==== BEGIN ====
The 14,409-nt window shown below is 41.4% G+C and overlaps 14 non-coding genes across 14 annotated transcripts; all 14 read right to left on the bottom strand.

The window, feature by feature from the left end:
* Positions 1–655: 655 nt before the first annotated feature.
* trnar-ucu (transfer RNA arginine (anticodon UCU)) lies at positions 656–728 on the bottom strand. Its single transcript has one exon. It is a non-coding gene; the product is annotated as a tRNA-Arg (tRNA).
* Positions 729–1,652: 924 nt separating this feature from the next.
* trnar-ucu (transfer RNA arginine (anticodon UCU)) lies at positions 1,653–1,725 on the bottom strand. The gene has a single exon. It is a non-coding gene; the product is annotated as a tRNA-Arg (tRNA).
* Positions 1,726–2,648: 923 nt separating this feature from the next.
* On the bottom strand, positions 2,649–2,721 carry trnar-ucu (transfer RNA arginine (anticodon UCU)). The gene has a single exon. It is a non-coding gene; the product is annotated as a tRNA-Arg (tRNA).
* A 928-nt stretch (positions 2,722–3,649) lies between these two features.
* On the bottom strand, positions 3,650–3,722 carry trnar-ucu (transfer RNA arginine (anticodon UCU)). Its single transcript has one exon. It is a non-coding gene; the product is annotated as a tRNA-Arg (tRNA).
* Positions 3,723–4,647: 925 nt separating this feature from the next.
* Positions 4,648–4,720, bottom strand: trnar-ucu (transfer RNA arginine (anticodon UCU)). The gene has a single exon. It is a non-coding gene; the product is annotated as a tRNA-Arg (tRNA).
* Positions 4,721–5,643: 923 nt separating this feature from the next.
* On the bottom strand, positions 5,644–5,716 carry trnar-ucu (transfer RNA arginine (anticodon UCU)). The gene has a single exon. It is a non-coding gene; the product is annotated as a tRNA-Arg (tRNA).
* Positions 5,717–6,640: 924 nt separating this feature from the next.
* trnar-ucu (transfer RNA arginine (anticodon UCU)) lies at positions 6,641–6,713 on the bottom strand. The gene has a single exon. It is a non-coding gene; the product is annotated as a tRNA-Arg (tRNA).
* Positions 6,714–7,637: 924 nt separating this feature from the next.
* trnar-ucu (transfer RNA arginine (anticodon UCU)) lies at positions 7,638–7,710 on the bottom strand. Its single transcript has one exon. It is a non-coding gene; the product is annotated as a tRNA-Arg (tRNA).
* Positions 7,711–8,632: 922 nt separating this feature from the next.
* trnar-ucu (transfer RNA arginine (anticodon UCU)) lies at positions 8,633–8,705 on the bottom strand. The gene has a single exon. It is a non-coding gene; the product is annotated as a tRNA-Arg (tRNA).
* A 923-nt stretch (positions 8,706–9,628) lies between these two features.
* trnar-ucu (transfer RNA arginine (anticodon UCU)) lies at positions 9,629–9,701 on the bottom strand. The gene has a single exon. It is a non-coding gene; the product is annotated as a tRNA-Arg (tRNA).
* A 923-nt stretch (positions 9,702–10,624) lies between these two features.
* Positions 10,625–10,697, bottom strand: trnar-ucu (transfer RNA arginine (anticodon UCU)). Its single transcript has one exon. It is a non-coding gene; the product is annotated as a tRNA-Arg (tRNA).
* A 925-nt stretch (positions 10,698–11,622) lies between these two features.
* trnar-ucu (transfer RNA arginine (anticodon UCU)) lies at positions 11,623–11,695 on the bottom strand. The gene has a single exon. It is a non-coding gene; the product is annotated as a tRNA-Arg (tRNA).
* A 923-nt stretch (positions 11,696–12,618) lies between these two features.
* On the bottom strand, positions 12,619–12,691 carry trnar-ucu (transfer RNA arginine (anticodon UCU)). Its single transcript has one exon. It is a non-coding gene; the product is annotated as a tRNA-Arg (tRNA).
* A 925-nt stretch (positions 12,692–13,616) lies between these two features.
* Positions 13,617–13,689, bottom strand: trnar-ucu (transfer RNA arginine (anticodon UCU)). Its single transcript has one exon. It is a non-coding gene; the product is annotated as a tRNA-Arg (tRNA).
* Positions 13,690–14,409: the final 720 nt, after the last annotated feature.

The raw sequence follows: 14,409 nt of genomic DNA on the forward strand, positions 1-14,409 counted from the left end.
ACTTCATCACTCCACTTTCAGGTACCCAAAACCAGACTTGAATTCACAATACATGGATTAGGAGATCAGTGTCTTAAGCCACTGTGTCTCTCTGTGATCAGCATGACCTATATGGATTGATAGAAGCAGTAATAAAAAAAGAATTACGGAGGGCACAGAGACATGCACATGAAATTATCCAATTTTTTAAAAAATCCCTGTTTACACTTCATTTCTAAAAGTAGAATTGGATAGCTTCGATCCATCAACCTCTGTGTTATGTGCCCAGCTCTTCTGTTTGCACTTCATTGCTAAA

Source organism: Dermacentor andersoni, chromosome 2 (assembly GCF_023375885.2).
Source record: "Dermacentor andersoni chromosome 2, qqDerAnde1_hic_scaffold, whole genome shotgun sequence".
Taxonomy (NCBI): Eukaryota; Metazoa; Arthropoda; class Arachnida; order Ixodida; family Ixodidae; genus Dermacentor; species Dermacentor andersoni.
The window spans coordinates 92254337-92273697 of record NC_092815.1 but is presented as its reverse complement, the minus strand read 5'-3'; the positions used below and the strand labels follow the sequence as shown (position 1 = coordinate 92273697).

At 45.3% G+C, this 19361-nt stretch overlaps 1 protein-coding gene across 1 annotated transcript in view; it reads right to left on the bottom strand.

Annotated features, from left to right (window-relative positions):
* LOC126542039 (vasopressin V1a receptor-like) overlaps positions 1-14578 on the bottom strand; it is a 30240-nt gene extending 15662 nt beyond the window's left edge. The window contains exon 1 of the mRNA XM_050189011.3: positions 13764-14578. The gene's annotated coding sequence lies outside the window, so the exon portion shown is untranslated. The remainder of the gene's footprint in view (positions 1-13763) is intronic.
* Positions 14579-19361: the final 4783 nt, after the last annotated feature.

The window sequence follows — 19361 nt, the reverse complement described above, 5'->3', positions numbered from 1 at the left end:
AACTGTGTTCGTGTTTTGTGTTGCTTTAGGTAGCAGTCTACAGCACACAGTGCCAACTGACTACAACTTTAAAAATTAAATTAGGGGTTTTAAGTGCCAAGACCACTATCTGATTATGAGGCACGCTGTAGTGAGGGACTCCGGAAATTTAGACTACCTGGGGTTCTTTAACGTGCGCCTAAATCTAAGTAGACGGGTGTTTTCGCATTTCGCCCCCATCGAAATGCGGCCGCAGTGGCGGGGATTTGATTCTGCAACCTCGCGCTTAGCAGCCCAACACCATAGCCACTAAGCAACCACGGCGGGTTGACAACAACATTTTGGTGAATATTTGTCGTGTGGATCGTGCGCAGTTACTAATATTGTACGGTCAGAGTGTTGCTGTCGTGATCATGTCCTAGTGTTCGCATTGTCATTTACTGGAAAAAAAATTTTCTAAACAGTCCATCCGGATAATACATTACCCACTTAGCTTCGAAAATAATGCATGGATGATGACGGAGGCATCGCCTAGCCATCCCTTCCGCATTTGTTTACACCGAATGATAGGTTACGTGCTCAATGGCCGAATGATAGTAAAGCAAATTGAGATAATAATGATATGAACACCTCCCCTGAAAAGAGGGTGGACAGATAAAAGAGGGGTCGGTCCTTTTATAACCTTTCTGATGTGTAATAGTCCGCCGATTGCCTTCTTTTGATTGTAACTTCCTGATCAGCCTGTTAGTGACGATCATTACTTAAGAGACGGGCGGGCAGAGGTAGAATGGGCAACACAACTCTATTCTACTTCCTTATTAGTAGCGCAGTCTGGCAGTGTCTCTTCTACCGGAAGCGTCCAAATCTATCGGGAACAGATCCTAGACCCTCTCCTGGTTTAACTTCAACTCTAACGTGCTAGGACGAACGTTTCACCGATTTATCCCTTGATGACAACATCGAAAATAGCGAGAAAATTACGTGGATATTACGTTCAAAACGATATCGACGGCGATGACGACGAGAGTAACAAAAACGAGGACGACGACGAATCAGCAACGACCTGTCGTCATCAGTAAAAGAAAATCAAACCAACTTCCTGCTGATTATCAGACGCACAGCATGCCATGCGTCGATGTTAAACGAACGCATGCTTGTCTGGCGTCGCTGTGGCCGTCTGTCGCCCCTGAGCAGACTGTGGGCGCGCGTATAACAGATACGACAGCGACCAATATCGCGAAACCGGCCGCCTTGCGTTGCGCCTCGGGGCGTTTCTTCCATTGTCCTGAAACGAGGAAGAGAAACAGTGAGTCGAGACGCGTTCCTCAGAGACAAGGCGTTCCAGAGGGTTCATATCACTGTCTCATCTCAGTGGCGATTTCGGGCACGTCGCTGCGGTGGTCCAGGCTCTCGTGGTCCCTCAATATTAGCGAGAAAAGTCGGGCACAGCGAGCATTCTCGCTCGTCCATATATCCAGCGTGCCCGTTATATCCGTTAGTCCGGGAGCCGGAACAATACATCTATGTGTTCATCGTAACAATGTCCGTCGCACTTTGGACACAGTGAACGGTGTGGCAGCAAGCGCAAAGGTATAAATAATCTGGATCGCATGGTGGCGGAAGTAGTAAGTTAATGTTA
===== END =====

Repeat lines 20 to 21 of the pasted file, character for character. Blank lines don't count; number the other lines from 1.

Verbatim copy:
* trnar-ucu (transfer RNA arginine (anticodon UCU)) lies at positions 8,633–8,705 on the bottom strand. The gene has a single exon. It is a non-coding gene; the product is annotated as a tRNA-Arg (tRNA).
* A 923-nt stretch (positions 8,706–9,628) lies between these two features.